The Invisible Man (Australia / USA / 16 / 124 mins)
In short: Visibly thrilling
Directed by Leigh Whannell. Starring Elisabeth Moss, Oliver Jackson-Cohen, Aldis Hodge, Michael Dorman, Nash Edgerton.
The Plot: Cecilia (Elisabeth Moss) is a woman living on the edge. She’s in an abusive and controlling relationship with her husband Adrian (Oliver Jackson-Cohen). She’s had enough and flees late one night. Shortly after, he apparently commits suicide and leaves a fortune behind. However, Cecilia knows Adrian and his mind games too well. He re-appears or rather doesn’t, as she believes she is being stalked by him in invisible form. How can she fight an enemy she can’t see… and how can she convince others of her sanity?
The Verdict: Good things can come from bad things. Universal’s shared cinematic world Dark Universe was launched in 2017 with much fanfare and a glitzy star-laden photo op that promised much… but delivered little. The Tom Cruise-starring The Mummy turned out to be something of a damp squib. The Invisible Man was on that slate and looked like it would slide off it soon enough. However, it bounced back due to the combined efforts of ace genre producer Jason Blum and the creative talents of writer/director Leigh Whannell, fresh from the success of his deliriously inventive cult hit Upgrade. Disconnecting it from Dark Universe and allowing it to be its own thing was a smart move, but even smarter was the decision to bring the story into the 21st Century.
H.G. Wells’ 1897 story has been adapted before, most notably the vintage Claude Rains version from 1933 – made during the landmark era of Universal Horror. The solution that Whannell has found is to re-version the story for the #MeToo generation. That is, to change the perspective from a mad scientist on the prowl to a strong-willed woman fighting back against a toxic relationship with her husband who has developed the technology to become invisible. Released just days after a landmark verdict against Harvey Weinstein found him guilty of sexual misconduct and behind bars, this new version couldn’t be more timely. It’s a thinking woman’s horror film, playing into genre expectations of the woman-in-peril against a stronger male aggressor… but then flips it to become deeper and more psychological. Is the new perspective convincing enough to work though?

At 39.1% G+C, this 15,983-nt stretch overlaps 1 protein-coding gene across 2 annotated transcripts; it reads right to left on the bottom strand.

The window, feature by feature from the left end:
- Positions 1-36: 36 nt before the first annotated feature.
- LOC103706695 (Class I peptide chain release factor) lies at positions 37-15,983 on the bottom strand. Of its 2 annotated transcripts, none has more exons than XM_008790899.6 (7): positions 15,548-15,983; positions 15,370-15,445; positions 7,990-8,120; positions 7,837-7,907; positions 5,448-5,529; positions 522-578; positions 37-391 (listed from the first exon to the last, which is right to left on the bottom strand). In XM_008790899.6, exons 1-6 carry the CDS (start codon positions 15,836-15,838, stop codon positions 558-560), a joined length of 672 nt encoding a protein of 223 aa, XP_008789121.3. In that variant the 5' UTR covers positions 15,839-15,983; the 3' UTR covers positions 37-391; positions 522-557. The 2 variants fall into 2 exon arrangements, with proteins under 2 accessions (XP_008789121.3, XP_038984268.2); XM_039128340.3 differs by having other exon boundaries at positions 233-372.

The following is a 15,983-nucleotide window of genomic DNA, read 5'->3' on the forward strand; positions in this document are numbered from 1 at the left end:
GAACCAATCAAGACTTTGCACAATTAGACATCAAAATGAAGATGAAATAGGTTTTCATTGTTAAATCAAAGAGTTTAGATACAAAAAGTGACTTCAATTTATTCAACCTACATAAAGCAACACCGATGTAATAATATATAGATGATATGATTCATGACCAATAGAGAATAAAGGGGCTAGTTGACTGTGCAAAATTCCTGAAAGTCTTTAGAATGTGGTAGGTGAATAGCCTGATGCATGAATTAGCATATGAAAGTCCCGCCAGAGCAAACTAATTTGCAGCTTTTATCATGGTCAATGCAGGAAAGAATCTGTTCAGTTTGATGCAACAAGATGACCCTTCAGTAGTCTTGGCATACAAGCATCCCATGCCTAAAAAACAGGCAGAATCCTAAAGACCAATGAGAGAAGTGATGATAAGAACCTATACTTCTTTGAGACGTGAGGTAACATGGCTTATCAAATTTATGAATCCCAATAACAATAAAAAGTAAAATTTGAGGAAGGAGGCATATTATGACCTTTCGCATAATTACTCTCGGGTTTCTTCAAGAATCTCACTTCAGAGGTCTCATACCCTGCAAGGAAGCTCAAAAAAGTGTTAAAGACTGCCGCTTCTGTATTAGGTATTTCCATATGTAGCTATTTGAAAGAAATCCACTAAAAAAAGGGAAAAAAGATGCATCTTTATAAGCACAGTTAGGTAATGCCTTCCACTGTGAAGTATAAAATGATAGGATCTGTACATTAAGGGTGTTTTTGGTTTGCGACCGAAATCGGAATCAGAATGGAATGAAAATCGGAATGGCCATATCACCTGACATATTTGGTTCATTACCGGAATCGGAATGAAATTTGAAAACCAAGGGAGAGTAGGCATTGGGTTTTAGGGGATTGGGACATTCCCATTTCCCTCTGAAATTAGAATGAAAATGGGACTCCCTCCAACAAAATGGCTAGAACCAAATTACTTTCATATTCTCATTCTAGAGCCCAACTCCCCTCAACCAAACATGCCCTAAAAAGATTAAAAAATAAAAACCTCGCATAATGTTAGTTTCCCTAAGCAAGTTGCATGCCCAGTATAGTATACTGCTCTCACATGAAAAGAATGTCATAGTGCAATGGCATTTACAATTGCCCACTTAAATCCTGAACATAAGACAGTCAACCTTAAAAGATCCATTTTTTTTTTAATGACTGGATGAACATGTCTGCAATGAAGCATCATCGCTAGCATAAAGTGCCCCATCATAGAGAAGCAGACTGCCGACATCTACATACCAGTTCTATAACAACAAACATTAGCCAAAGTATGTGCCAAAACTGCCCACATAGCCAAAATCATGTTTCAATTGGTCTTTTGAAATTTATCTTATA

The answer is a resounding yes. Whannell’s script is careful enough to keep the audience on Cecilia’s side, even when other characters (her doubting sister, Adrian’s lawyer brother) begin to question her sanity and curious behaviour. Cecilia is a fully three-dimensional character who leaps off the page, aided in no small part by Moss’ tremendous physical performance. She’s thrown about and stalked by an unseen force and gives her character some real gusto – and guts. There’s no questioning Cecilia’s opinions early on – she’s clued in fairly quickly. This is no supernatural occurrence. Adrian is trying to control her from beyond an apparent grave. That would be sufficient to power a standard horror alone, but Whannell is as interested in the psychological aspects of the story as much as the technological aspects.
There’s a fascinating power play and dynamic between Cecilia and Adrian, as she slowly but surely turns from victim to survivor to avenger. His invisible presence is felt throughout the film, keeping the audience on the edge of their seats. Whannell knows how to work the emotions of his audience – there were audible gasps during several scenes at this reviewer’s screening. It’s a tightly-wound film with minimal humour, instead creating an atmosphere of almost constant tension and dread. Whannell manages to maintain that tautness for 2 hours without slipping up – his confidence in the script and Moss’ dedication to the role pays off handsomely. If you’re going to reboot an age-old story for a modern audience, then this is an object lesson in how to do it properly. The Invisible Man is visibly thrilling. Hold on to your popcorn.